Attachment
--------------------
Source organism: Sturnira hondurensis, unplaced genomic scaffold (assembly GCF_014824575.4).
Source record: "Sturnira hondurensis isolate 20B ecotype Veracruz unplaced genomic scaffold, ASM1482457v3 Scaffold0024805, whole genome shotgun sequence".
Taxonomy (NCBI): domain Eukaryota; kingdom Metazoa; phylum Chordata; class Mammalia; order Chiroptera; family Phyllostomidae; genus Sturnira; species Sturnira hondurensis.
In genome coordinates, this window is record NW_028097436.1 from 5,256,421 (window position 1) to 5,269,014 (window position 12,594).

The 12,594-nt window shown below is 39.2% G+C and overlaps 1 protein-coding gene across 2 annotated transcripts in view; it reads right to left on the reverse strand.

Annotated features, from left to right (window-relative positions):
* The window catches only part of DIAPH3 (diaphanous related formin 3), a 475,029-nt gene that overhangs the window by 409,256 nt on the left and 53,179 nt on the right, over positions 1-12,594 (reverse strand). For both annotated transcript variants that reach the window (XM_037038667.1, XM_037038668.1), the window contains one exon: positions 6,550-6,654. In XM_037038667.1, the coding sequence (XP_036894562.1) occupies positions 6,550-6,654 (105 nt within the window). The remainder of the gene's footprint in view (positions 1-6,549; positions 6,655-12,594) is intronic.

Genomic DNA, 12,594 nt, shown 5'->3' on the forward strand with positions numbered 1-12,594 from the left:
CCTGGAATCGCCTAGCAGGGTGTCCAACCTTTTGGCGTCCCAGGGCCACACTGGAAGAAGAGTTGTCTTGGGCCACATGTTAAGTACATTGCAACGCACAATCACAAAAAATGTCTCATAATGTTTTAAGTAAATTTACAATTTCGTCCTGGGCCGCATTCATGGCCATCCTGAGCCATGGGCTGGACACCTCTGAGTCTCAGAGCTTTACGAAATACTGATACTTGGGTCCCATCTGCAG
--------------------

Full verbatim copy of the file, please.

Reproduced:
Source organism: Sturnira hondurensis, unplaced genomic scaffold (assembly GCF_014824575.4).
Source record: "Sturnira hondurensis isolate 20B ecotype Veracruz unplaced genomic scaffold, ASM1482457v3 Scaffold0024805, whole genome shotgun sequence".
Taxonomy (NCBI): domain Eukaryota; kingdom Metazoa; phylum Chordata; class Mammalia; order Chiroptera; family Phyllostomidae; genus Sturnira; species Sturnira hondurensis.
In genome coordinates, this window is record NW_028097436.1 from 5,256,421 (window position 1) to 5,269,014 (window position 12,594).

The 12,594-nt window shown below is 39.2% G+C and overlaps 1 protein-coding gene across 2 annotated transcripts in view; it reads right to left on the reverse strand.

Annotated features, from left to right (window-relative positions):
* The window catches only part of DIAPH3 (diaphanous related formin 3), a 475,029-nt gene that overhangs the window by 409,256 nt on the left and 53,179 nt on the right, over positions 1-12,594 (reverse strand). For both annotated transcript variants that reach the window (XM_037038667.1, XM_037038668.1), the window contains one exon: positions 6,550-6,654. In XM_037038667.1, the coding sequence (XP_036894562.1) occupies positions 6,550-6,654 (105 nt within the window). The remainder of the gene's footprint in view (positions 1-6,549; positions 6,655-12,594) is intronic.

Genomic DNA, 12,594 nt, shown 5'->3' on the forward strand with positions numbered 1-12,594 from the left:
CCTGGAATCGCCTAGCAGGGTGTCCAACCTTTTGGCGTCCCAGGGCCACACTGGAAGAAGAGTTGTCTTGGGCCACATGTTAAGTACATTGCAACGCACAATCACAAAAAATGTCTCATAATGTTTTAAGTAAATTTACAATTTCGTCCTGGGCCGCATTCATGGCCATCCTGAGCCATGGGCTGGACACCTCTGAGTCTCAGAGCTTTACGAAATACTGATACTTGGGTCCCATCTGCAG